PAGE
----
Mr. Heroin, slapped himself four times and then said, “last Saturday night he tried to kill himself.”

My mouth went dry.

I went back to the dancer’s spot and called all the hospitals in Baltimore until I found him.

I went to visit.

He had slit his wrists.

When I came into his room, he looked at me, his lips trembled, and he start to cry.

“I am not a rapist. I never put a hand on you. I tried to protect you. I fed you. I did my best to take care of you. How could you think of me like that? I love you. I love you. I love you.”

I ran to him and rocked him while he cried.

I climbed into his hospital bed with him and cradled him in my arms while we wept.

I cried and whispered to him how sorry I was and he was right; all he ever did was take care of me.

I stayed with him in the hospital until they moved him to the mental ward. I sat with him every day. They gave him pills to take and he was released.

I stayed with him while he mended.

I went with him to his therapy sessions and sat outside until he finished.
I bathed him and made sure he took his meds so he didn’t fall into depression.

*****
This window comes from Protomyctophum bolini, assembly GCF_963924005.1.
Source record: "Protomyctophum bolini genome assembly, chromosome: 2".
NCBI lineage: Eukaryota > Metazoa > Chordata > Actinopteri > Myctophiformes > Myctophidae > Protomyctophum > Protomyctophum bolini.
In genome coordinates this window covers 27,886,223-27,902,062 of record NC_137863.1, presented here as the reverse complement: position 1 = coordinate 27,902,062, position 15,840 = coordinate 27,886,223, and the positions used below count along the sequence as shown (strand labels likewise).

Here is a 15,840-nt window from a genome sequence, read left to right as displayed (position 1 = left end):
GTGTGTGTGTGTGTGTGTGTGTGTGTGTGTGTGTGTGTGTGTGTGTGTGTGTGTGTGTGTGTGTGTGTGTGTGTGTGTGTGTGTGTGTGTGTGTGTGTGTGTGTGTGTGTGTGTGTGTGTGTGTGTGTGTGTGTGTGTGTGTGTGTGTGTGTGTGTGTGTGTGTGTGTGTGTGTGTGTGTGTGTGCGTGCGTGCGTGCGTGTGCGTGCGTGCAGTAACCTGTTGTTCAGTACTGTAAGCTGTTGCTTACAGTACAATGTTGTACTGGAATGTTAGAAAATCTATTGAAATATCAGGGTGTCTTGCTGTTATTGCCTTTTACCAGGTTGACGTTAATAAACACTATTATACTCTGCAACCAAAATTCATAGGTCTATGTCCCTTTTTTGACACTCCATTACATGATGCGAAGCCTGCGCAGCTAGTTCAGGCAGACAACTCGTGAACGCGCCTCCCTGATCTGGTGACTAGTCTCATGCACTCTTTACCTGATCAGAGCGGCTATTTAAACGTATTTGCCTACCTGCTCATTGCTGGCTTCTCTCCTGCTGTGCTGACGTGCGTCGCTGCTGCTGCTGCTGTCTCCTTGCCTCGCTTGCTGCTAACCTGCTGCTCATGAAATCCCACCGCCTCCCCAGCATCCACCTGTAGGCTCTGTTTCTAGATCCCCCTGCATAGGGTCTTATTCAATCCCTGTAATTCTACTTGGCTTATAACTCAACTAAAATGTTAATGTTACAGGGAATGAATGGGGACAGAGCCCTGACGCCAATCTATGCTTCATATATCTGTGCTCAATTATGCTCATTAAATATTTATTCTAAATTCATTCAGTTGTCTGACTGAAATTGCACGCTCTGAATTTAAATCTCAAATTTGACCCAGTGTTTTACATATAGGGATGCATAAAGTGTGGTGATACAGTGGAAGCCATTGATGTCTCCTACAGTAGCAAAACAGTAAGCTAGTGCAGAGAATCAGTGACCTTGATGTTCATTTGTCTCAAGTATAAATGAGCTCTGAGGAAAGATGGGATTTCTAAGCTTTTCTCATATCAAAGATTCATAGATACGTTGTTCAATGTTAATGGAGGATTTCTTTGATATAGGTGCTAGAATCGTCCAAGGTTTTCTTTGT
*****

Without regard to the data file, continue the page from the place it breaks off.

I cleaned his apartment and made sure he ate.

It took time for him to heal but he did.

And I listened.
I listen to his dreams.
I listen to his secrets.

The secrets Black Men are never allowed to tell.

I slept naked in bed with him just so he could get warm.

“I was ten when it happened. It was my uncle. He made me… I didn’t want to… Then he…he…”

I hugged him with my body, heart, and soul.

“I would never rape you. I can’t. I’ve never been able to…I can’t get it up… All I can see is my Uncle…”

My Artist buried his face in my neck and cried.

I cried with him.
I understood what he could not say.

I kissed both of his wrists and showed him my scars.

Beautifully thin and artistic slits that look like keloid ribbons decorated my wrist akin to African markings from our Ancestors.

His tear-filled eyes opened-wide.
I could see him.
Seeing me.
For the first time.

He kissed me.

Out bodies wake up.
I got moist.
He got hard.

We cried together.

By: Dr. Venus Opal Reese
Date: 11.19.21